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A Look At Louisville's Statistical Rankings Through Three Games

First, as a team:


Nothing too surprising here, or at least nothing that can't be

Louisville has been very efficient throwing the ball and better than average in just about every other offensive statistical category. That much we already knew. It's on defense where things look a bit bizarre on paper.

The Cards rank in the nation's top 40 in scoring defense despite ranking 90th or below in just about every other major defensive category save for rushing defense. The explanation is relatively simple: going against spread offenses is going to make your defense look bad on paper, and Louisville has faced nothing but spread offenses through three weeks. The quick hitters in the passing game allow virtually no chance for tackles behind the line of scrimmage, which is why U of L is among the nation's worst in sacks and tackles for loss. Also, going up against a team that puts the ball in the air 50 times every week is going to make your pass defense statistics look worse than any team that doesn't face a team that puts the ball in the air 50 times every week.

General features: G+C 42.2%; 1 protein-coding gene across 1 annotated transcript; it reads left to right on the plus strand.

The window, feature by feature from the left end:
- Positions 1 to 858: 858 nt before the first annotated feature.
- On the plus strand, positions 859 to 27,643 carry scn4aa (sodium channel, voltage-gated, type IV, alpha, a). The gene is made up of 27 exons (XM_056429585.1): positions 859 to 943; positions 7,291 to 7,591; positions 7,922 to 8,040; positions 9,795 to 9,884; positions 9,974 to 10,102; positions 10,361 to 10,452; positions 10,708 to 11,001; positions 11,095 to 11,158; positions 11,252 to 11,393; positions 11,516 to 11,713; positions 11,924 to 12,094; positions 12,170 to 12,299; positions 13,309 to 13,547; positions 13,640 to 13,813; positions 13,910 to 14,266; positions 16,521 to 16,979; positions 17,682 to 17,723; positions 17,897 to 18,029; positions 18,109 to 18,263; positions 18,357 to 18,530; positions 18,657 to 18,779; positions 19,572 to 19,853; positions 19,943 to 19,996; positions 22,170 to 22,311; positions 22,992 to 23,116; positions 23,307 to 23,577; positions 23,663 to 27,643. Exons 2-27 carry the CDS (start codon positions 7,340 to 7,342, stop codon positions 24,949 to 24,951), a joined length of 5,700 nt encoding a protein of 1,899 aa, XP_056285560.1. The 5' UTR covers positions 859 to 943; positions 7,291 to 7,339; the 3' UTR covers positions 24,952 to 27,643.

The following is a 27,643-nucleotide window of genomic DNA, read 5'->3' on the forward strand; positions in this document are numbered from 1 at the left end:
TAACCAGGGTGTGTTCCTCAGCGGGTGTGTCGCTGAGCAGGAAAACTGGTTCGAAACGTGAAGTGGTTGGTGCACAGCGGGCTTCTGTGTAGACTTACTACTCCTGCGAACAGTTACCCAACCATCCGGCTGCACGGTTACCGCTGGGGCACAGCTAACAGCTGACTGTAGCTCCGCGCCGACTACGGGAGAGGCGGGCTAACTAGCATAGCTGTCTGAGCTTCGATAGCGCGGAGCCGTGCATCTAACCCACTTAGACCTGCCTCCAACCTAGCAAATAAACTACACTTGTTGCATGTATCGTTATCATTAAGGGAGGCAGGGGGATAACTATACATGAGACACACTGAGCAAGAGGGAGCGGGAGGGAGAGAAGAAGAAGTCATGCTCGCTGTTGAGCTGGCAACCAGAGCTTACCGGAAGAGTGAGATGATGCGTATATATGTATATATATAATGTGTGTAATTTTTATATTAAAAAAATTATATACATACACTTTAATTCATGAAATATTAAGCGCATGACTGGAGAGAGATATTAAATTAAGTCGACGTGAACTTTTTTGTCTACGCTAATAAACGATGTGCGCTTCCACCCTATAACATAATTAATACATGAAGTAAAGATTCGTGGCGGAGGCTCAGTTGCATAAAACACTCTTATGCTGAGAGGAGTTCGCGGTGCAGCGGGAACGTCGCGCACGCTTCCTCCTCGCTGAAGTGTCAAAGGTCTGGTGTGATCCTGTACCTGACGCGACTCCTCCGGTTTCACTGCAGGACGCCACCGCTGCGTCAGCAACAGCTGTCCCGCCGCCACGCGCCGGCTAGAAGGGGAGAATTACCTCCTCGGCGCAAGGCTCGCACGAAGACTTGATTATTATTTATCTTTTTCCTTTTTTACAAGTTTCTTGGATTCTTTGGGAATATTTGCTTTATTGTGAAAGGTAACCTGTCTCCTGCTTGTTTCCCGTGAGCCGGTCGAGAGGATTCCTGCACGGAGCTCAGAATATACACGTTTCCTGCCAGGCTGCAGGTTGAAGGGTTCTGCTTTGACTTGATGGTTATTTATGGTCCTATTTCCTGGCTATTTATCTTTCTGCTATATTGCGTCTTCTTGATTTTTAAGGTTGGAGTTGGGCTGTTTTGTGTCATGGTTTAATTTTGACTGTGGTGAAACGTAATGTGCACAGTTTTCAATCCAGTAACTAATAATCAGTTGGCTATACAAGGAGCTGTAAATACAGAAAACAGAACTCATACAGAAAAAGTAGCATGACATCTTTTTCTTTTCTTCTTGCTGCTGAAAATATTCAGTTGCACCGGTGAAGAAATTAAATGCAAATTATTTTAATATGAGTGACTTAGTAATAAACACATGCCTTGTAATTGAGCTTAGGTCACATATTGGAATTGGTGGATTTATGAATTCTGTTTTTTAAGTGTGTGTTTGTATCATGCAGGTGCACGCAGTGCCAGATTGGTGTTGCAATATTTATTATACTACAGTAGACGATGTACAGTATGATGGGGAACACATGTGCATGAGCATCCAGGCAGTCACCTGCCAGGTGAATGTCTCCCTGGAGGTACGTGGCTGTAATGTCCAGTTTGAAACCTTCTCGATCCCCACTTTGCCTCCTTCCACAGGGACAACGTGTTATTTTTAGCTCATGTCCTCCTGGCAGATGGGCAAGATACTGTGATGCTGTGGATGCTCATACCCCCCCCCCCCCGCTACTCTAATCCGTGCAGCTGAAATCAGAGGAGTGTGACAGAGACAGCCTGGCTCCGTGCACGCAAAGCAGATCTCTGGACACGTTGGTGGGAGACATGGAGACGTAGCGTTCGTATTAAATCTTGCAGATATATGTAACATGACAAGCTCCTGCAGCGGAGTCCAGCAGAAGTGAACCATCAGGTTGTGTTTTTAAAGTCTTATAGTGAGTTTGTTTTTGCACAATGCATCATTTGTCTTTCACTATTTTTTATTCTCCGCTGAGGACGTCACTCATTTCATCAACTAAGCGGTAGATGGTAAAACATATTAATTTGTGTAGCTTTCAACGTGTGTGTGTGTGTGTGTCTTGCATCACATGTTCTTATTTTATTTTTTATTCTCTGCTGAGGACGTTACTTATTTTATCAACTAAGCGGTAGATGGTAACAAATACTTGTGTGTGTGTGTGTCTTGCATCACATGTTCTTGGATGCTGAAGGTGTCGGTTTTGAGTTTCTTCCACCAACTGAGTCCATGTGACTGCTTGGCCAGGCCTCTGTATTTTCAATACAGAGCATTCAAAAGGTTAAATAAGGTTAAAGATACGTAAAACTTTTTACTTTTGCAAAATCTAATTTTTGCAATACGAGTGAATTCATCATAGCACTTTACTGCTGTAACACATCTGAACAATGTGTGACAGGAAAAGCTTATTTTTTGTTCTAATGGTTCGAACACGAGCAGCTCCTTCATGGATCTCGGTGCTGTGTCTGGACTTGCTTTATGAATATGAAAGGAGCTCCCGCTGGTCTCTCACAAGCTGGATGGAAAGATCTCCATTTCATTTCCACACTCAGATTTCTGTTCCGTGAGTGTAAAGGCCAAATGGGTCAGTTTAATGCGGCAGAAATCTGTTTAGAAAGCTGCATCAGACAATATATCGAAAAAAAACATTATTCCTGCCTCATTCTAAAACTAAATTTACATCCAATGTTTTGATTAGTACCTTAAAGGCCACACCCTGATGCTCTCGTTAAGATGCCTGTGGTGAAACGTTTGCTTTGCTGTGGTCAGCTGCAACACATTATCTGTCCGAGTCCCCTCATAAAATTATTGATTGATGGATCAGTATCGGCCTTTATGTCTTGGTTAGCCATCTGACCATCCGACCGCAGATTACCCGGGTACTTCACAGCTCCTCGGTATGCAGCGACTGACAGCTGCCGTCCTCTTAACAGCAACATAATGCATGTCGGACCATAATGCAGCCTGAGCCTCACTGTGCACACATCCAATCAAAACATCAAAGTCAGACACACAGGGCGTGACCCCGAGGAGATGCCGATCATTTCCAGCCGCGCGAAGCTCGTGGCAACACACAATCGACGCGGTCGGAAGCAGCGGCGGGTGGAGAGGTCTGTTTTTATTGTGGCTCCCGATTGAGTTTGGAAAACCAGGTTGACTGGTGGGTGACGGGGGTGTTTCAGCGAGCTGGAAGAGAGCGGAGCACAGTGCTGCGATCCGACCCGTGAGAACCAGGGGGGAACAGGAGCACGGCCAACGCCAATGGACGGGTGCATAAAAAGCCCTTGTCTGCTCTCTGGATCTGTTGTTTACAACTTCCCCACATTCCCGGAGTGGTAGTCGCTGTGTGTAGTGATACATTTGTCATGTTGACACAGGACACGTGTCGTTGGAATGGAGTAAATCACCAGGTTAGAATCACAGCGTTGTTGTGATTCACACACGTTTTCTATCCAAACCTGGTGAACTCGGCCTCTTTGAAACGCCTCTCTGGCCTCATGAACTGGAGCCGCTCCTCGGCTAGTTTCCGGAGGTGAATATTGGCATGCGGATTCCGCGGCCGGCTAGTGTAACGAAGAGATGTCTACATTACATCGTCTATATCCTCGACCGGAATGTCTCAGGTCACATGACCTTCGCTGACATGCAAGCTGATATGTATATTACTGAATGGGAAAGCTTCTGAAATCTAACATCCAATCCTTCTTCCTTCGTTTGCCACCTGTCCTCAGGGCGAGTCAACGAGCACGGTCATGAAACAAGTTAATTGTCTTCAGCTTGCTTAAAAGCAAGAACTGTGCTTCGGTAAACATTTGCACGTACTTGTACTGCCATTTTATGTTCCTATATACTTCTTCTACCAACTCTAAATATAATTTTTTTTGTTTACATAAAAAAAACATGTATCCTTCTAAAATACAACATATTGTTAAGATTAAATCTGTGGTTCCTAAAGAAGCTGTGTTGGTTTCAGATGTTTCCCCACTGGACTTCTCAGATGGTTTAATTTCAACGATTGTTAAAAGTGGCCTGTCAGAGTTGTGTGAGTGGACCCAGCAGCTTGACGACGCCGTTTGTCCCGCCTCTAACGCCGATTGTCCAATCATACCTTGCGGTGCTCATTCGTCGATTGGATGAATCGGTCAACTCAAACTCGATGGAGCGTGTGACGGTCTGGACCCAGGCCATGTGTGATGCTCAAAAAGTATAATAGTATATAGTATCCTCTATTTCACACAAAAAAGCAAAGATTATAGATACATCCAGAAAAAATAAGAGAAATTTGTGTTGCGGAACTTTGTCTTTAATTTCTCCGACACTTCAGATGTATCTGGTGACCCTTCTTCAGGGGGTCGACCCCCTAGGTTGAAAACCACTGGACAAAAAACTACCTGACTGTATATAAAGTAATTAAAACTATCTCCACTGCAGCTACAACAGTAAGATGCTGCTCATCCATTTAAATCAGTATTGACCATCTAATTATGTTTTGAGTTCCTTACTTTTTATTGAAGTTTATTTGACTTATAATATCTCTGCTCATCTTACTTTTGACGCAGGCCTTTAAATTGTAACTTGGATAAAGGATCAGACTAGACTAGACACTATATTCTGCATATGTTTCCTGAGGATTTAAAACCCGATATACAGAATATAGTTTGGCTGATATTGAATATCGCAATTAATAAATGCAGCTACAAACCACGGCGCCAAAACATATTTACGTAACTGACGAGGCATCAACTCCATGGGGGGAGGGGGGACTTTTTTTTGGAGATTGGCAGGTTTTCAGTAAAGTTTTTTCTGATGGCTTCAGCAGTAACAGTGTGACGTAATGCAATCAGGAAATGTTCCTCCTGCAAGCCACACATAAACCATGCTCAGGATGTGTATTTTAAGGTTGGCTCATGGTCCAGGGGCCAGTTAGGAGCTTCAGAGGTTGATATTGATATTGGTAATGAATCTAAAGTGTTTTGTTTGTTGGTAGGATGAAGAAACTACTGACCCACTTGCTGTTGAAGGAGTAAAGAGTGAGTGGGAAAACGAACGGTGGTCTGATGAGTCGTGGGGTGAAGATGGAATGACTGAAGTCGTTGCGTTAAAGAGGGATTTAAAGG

The punt return game continues to be lackluster. If he proves in practice that he can catch the ball consistently without issue, I'd love to see Charles Gaines get a shot out there just to bring some excitement to the unit.

Individual rankings:


Hey check it out, Teddy Bridgewater's good at football.

Aside from that, again, it's next to impossible for U of L's defensive players to rank high in any category outside of tackels or interceptions given the offenses they've gone up against.

Not listed: Marcus Smith still leads the nation in two-point conversions.